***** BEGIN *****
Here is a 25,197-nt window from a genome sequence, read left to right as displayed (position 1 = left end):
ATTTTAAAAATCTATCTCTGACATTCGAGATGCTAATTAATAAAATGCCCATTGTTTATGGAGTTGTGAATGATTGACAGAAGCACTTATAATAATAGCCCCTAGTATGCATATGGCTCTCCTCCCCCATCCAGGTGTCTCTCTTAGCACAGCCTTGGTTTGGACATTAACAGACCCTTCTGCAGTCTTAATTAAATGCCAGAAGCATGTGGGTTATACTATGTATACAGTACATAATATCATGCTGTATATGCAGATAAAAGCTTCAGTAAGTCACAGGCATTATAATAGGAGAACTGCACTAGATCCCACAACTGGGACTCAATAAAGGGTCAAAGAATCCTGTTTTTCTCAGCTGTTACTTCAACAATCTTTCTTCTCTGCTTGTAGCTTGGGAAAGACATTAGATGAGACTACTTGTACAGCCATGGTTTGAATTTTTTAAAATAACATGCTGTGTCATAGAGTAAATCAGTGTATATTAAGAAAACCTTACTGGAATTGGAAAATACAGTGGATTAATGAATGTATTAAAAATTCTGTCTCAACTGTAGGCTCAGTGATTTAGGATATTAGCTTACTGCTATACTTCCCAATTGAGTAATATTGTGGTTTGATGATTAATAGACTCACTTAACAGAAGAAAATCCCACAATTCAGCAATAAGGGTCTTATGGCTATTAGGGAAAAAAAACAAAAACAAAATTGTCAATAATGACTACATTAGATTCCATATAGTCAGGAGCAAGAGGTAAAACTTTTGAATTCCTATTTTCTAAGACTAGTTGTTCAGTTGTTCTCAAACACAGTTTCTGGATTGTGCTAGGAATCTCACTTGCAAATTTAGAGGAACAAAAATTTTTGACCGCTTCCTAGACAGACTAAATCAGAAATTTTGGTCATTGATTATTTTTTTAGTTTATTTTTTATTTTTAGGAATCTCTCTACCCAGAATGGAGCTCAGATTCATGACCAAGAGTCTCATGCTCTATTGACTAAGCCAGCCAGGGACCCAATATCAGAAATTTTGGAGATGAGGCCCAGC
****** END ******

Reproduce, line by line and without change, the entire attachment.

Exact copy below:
Here is a 25,197-nt window from a genome sequence, read left to right as displayed (position 1 = left end):
ATTTTAAAAATCTATCTCTGACATTCGAGATGCTAATTAATAAAATGCCCATTGTTTATGGAGTTGTGAATGATTGACAGAAGCACTTATAATAATAGCCCCTAGTATGCATATGGCTCTCCTCCCCCATCCAGGTGTCTCTCTTAGCACAGCCTTGGTTTGGACATTAACAGACCCTTCTGCAGTCTTAATTAAATGCCAGAAGCATGTGGGTTATACTATGTATACAGTACATAATATCATGCTGTATATGCAGATAAAAGCTTCAGTAAGTCACAGGCATTATAATAGGAGAACTGCACTAGATCCCACAACTGGGACTCAATAAAGGGTCAAAGAATCCTGTTTTTCTCAGCTGTTACTTCAACAATCTTTCTTCTCTGCTTGTAGCTTGGGAAAGACATTAGATGAGACTACTTGTACAGCCATGGTTTGAATTTTTTAAAATAACATGCTGTGTCATAGAGTAAATCAGTGTATATTAAGAAAACCTTACTGGAATTGGAAAATACAGTGGATTAATGAATGTATTAAAAATTCTGTCTCAACTGTAGGCTCAGTGATTTAGGATATTAGCTTACTGCTATACTTCCCAATTGAGTAATATTGTGGTTTGATGATTAATAGACTCACTTAACAGAAGAAAATCCCACAATTCAGCAATAAGGGTCTTATGGCTATTAGGGAAAAAAAACAAAAACAAAATTGTCAATAATGACTACATTAGATTCCATATAGTCAGGAGCAAGAGGTAAAACTTTTGAATTCCTATTTTCTAAGACTAGTTGTTCAGTTGTTCTCAAACACAGTTTCTGGATTGTGCTAGGAATCTCACTTGCAAATTTAGAGGAACAAAAATTTTTGACCGCTTCCTAGACAGACTAAATCAGAAATTTTGGTCATTGATTATTTTTTTAGTTTATTTTTTATTTTTAGGAATCTCTCTACCCAGAATGGAGCTCAGATTCATGACCAAGAGTCTCATGCTCTATTGACTAAGCCAGCCAGGGACCCAATATCAGAAATTTTGGAGATGAGGCCCAGC